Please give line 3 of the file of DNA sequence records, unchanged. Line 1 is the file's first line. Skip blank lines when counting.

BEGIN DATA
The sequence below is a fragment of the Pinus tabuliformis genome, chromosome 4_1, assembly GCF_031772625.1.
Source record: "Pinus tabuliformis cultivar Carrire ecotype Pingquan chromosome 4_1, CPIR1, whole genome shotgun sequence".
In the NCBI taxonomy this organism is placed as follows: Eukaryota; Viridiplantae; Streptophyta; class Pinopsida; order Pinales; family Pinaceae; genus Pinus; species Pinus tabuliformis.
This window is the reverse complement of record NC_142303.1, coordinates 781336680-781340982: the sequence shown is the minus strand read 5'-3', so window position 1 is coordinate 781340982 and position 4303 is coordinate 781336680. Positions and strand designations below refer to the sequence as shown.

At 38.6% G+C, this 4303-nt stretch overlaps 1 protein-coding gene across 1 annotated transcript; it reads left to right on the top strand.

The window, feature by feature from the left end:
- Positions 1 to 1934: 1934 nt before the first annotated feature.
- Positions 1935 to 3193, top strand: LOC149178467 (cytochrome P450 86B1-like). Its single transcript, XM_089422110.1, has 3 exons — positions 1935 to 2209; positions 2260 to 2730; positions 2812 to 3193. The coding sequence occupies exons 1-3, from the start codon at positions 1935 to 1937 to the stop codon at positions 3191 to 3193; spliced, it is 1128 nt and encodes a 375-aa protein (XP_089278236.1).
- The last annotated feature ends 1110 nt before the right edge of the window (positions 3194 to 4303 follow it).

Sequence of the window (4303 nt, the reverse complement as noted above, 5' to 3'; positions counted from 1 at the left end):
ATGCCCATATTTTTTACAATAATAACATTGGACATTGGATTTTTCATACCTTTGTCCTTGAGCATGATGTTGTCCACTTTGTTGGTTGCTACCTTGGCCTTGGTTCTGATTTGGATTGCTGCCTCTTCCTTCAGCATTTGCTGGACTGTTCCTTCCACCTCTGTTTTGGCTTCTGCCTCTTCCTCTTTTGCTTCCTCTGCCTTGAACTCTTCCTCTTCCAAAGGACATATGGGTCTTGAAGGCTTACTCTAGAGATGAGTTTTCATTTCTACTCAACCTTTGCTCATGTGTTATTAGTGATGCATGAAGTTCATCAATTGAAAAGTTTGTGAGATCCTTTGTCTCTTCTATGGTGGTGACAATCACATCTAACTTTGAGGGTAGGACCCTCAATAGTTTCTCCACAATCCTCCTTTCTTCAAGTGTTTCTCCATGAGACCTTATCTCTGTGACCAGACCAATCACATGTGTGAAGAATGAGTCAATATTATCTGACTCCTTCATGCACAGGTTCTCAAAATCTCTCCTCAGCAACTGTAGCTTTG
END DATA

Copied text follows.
In the NCBI taxonomy this organism is placed as follows: Eukaryota; Viridiplantae; Streptophyta; class Pinopsida; order Pinales; family Pinaceae; genus Pinus; species Pinus tabuliformis.